Just 3 out of 74 ‘major Chinese cities’ subject to national air quality standards were able to meet their goals last year, as Shanghai, Beijing, and the Pearl River Delta gleefully spewed steaming clouds of smog all year long. The clean-aired winners are Haikou (Hainan), Lhasa (Tibet), and Zhoushan (Zhejiang).
The fact that one could count China’s clean cities on one hand and still have fingers to spare isn’t particularly encouraging, but the three cities above were the only large metropolitan areas to boast an average annual AQI below 100. As of the time of this article, Shanghai is running a cool 124 AQI and Beijing is hitting 284, not a good sign for either city’s 2014 average.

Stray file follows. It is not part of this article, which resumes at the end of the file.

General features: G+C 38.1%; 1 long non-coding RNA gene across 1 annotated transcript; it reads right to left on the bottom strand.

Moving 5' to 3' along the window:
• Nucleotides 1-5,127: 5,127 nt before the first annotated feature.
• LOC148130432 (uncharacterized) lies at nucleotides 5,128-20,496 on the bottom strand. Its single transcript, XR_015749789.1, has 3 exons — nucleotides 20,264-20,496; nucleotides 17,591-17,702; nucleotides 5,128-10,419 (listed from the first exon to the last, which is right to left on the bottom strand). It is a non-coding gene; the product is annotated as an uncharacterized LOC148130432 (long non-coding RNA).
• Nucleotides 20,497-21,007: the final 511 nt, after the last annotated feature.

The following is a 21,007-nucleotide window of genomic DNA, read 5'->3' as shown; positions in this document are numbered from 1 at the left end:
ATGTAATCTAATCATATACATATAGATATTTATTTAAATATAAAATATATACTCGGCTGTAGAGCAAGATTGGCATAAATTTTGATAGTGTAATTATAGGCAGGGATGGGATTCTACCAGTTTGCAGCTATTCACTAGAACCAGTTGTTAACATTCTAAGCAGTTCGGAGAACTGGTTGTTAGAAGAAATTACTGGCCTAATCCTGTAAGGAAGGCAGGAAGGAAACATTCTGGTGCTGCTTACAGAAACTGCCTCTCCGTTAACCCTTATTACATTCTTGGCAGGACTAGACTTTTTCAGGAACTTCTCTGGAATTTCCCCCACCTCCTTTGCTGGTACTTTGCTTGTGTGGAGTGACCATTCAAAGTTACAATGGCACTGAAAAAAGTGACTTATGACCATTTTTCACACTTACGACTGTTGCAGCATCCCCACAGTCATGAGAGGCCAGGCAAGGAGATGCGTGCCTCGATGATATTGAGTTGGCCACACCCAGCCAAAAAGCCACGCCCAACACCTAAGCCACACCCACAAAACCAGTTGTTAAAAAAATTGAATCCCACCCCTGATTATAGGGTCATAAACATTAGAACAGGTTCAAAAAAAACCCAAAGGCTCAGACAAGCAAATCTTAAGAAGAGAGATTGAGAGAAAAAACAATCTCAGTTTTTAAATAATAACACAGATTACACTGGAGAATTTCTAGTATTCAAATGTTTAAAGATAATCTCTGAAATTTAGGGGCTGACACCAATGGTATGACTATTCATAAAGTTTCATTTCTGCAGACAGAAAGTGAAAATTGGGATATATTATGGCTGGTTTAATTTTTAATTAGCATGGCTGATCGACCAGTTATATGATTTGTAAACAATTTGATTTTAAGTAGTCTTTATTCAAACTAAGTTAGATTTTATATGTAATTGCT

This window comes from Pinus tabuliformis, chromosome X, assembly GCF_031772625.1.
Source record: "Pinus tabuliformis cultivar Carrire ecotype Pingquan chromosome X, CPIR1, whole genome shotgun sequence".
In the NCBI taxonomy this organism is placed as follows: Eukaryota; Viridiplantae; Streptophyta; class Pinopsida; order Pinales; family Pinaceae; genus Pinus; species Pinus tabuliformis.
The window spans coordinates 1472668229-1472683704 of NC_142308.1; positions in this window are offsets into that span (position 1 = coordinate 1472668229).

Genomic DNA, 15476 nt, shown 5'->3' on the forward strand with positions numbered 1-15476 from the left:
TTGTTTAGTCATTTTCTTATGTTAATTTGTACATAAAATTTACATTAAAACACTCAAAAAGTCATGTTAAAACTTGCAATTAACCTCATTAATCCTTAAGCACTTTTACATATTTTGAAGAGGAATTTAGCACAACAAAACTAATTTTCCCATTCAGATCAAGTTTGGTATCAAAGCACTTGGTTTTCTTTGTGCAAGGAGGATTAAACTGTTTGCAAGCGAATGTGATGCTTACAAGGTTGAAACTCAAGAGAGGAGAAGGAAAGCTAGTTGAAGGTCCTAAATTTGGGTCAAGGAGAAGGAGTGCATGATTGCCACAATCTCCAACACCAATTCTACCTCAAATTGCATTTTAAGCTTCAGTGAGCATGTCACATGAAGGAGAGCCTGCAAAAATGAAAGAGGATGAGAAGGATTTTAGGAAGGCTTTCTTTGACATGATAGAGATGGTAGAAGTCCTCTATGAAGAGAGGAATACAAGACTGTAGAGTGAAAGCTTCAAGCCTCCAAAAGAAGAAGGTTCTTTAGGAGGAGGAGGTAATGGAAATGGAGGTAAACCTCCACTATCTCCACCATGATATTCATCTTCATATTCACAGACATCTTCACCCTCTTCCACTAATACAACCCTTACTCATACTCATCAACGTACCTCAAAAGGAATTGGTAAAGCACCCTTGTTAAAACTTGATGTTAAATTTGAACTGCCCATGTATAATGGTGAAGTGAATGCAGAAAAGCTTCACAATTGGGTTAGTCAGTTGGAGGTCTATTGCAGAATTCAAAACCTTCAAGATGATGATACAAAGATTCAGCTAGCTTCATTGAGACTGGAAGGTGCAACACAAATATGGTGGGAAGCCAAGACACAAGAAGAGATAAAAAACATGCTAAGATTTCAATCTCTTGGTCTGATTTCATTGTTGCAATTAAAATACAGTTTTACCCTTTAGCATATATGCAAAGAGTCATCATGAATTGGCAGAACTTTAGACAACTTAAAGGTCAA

While Haikou, Lhasa, and Zhoushan placed at the top, many of China’s northern cities snuck in on the bottom of the list; the worst offenders include seven cities in Hebei, Xi’an in Shaanxi, and Zhengzhou in Henan.
China Daily says that the country’s smoggiest areas account for “only 8 percent of China’s territory but consumed 43 percent of its coal,” which, oh hey, may have something to do with why their air is made of death.